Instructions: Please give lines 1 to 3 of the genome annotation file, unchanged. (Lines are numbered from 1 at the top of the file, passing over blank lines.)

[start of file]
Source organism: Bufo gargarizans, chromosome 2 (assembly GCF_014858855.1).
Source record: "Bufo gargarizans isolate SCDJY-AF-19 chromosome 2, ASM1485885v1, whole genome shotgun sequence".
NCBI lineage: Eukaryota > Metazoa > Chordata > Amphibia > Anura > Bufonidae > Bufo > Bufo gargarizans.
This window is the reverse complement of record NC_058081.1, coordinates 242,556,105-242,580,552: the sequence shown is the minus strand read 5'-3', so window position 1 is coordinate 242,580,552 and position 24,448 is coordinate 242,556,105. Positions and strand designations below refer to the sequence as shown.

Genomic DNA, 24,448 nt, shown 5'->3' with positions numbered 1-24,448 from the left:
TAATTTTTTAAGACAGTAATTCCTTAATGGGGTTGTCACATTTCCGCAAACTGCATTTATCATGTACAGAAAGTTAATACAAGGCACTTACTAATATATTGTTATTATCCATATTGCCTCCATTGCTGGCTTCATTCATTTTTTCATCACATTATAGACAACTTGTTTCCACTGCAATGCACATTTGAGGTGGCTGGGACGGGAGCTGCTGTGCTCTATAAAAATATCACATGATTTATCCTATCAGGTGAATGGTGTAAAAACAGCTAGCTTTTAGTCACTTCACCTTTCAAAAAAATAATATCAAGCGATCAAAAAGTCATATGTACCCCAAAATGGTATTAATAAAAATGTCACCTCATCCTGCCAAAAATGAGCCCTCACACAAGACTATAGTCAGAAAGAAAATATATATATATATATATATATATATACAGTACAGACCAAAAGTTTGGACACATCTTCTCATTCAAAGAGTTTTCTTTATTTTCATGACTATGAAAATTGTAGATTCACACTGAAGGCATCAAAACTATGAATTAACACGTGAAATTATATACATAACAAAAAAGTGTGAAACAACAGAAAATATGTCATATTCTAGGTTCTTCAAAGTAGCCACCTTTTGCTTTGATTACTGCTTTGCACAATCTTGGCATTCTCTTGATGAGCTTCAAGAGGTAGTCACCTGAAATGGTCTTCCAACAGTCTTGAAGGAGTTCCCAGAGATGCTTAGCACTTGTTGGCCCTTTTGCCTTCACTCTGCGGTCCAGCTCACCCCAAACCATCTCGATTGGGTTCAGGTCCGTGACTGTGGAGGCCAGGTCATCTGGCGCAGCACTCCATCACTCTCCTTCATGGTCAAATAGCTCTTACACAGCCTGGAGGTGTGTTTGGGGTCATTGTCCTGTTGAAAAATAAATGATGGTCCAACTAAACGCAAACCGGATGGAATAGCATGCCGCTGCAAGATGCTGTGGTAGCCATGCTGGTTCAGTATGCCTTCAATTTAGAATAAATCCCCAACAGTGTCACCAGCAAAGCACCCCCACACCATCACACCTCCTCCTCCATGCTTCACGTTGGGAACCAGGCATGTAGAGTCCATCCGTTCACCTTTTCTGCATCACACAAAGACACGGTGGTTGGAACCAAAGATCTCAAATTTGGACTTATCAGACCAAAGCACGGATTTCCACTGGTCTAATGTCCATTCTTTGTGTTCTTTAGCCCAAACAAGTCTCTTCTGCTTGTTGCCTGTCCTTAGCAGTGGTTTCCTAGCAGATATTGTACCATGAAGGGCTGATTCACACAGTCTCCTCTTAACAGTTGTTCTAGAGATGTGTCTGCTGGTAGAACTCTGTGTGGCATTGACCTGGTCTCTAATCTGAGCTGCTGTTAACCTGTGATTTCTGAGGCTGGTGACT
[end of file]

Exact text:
Source organism: Bufo gargarizans, chromosome 2 (assembly GCF_014858855.1).
Source record: "Bufo gargarizans isolate SCDJY-AF-19 chromosome 2, ASM1485885v1, whole genome shotgun sequence".
NCBI lineage: Eukaryota > Metazoa > Chordata > Amphibia > Anura > Bufonidae > Bufo > Bufo gargarizans.